Monday, February 13, 2006
Review of Merry Hall by Beverley Nichols (Timber Press reissue, 1998)
Some fall in love with women; some fall in love with art; some fall in love with death.
I fall in love with gardens, which is much the same as falling in love with all three at once.
For a garden is a mistress, and gardening is a blend of all the arts, and if it is not the death of me, sooner or later, I shall be much surprised.
So opens Beverley Nichols marvelous Merry Hall, a classic in garden literature, reprinted by Timber Press. Merry Hall is one of the author's later gardening books, but written at the height of his writing career and at the height of his gardening style. It is the first book of a trilogy in which Nichols paints a humorous portrait of his years spent living in a Georgian manor, restoring it and its surrounding gardens to Georgian splendor.
As with any work of fiction, and Merry Hall, while based in fact, is a fictionalized tale, it is the characters who make the story. Nichols, as the narrator and protagonist, is effusive, energetic, opinionated, and open-hearted. His majordomo, Gaskin, looks after the house and Nichols himself. There is Oldfield, the gardener, who keeps the lilies and "t'chrysanthemums" in bloom, happily if allowed his own methods, grudgingly when forced to use innovative ideas -- and smugly, when the innovations fail. There are the indomitable Miss Emily and Our Rose, and their machinations in the floral shows. There is the mysterious Marius, who, it is hinted, might belong to the Secret Service.
And there are, of course, the cats named One, Two, Three, and Four. Alas, Two and Three succumbed to illness early on, in spite of intense nursing and penicillin injections from Gaskin. But One and Four live on.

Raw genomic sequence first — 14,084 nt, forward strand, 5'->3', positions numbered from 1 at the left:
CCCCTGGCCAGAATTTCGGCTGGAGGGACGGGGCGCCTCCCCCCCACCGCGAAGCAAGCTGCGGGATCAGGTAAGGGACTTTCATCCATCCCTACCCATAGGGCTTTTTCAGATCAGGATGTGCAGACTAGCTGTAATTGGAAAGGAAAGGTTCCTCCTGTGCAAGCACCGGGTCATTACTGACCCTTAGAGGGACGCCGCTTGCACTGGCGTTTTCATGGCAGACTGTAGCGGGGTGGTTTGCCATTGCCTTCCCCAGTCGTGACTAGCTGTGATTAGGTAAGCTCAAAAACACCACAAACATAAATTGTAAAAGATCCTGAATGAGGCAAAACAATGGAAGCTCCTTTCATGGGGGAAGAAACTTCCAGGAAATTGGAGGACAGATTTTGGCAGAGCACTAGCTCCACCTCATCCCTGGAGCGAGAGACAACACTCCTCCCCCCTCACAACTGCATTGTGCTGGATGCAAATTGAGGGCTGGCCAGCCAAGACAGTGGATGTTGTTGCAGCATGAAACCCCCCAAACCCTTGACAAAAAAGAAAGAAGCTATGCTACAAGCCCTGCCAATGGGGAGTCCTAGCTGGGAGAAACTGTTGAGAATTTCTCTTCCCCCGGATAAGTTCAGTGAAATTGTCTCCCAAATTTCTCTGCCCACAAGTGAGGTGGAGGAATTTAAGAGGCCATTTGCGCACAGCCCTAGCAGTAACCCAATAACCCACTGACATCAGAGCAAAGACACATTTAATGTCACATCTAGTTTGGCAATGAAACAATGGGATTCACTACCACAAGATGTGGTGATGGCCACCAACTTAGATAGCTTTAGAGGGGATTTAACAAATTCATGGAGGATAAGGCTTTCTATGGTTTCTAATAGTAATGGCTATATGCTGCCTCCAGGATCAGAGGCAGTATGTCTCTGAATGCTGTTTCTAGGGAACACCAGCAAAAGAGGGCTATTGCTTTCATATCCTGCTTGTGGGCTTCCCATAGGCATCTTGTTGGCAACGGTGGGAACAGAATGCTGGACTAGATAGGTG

If the descriptions of Nichols' life in Merry Hall are to be believed, one may get the impression that his life was one long lark, dashing from one social event to another, where most disasters were horticultural ones. While Nichols was highly social and an extraordinary novelist and garden writer, what is deliberately missing from this account is the darker side of Nichols' life, better described in his biography, Beverley Nichols: A Life by Bryan Connon. Nichols hungered for the life of a serious writer, but though he tackled many social issues of his day in his novels and columns, his fame wrapped around his garden writings, as it still does today. Bitter over what he viewed as a failed career, and increasingly resentful of his autocratic father, Nichols later penned his savage autobiographical novel, Father Figure -- which, like Merry Hall, was a work partially of fiction. In it Nichols portrayed his father as a ruthless brute, and described his own attempts at patricide in all the lurid detail of a confession magazine.
The contrast between the gothic darkness of Father Figure and the sparkling champagne wit of Nichols' garden books, including the Merry Hall trilogy (Merry Hall, Laughter on the Stairs, and Sunlight on the Lawn) only highlights the deep complexities of an extremely talented writer. Though Nichols may have been disappointed that readers favored his garden fare, gardeners themselves may rejoice that his best-loved works have survived.
And perhaps he needn't have been disappointed after all. Under the gleam of humor lie Nichols' strongest feelings about racism, religion, and world issues, within parables of gardens and floral shows, which makes them all the easier to slip past the reader and gently awaken one to the greater lessons that lie in the garden, and beyond.